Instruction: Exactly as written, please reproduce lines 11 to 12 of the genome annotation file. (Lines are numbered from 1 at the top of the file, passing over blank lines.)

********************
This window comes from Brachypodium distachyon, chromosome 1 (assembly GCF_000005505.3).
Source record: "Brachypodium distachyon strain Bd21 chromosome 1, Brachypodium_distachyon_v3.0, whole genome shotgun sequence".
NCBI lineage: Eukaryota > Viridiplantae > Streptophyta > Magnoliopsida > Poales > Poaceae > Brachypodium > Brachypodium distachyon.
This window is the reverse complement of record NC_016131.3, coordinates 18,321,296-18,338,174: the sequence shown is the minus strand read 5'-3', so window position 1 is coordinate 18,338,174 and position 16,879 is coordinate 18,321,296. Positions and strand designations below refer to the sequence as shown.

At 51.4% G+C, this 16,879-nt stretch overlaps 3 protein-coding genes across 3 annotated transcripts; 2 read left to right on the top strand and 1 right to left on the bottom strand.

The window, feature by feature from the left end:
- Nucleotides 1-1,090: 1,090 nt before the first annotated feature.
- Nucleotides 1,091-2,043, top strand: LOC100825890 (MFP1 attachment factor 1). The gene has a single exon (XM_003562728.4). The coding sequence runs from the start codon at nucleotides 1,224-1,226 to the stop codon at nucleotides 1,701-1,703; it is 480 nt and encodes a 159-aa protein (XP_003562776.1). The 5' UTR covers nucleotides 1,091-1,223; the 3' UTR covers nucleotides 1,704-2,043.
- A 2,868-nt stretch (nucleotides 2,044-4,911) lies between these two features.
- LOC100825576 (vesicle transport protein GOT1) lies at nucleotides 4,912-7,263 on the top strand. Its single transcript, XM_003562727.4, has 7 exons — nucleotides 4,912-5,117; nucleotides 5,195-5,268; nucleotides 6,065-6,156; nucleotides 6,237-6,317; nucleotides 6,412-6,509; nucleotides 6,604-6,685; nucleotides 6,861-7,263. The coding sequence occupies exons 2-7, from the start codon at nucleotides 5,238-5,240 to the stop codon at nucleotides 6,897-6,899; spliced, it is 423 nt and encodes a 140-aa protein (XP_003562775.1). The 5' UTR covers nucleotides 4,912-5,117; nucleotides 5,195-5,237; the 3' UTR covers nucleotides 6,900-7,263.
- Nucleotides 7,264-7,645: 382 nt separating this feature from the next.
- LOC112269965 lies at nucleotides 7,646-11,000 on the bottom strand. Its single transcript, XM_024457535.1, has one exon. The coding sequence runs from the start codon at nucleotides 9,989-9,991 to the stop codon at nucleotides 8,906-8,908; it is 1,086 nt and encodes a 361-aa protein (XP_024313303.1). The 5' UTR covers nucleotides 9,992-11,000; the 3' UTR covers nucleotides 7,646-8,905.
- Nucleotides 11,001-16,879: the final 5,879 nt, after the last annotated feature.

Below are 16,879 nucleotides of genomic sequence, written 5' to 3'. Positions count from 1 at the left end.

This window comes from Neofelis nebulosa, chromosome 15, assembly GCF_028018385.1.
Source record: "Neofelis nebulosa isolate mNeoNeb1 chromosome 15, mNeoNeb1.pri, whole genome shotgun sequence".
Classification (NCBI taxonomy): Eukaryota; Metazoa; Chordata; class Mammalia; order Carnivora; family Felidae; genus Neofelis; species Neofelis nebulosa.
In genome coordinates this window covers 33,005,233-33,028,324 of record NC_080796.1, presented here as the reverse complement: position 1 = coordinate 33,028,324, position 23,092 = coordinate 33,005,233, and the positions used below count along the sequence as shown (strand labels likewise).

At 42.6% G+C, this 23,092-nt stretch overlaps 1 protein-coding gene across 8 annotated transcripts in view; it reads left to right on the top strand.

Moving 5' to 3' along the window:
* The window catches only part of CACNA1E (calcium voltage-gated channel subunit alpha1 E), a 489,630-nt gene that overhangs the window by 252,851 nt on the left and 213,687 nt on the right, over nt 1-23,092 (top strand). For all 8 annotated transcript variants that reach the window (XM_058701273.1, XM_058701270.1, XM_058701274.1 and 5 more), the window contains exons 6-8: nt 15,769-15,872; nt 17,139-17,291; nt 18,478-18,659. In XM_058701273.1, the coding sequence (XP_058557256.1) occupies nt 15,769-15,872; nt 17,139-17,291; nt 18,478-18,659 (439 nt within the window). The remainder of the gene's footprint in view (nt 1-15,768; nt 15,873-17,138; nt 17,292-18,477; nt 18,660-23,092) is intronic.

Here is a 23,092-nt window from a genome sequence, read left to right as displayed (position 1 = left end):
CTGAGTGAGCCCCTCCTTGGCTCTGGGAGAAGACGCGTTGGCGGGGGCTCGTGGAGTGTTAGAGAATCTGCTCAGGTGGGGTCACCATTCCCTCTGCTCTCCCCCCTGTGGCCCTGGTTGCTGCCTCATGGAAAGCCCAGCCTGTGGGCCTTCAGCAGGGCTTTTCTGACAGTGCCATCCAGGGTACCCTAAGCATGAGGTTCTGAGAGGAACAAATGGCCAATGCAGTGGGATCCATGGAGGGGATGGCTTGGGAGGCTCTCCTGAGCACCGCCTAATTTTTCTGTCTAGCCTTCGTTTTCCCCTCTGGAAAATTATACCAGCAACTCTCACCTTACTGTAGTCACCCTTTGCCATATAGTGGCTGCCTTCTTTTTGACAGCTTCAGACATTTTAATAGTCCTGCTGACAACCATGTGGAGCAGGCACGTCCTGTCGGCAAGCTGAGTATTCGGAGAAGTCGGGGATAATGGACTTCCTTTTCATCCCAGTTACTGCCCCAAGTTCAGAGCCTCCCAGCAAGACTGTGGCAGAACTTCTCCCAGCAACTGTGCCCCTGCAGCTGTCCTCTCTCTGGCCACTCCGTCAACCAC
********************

- Nucleotides 7,264-7,645: 382 nt separating this feature from the next.
- LOC112269965 lies at nucleotides 7,646-11,000 on the bottom strand. Its single transcript, XM_024457535.1, has one exon. The coding sequence runs from the start codon at nucleotides 9,989-9,991 to the stop codon at nucleotides 8,906-8,908; it is 1,086 nt and encodes a 361-aa protein (XP_024313303.1). The 5' UTR covers nucleotides 9,992-11,000; the 3' UTR covers nucleotides 7,646-8,905.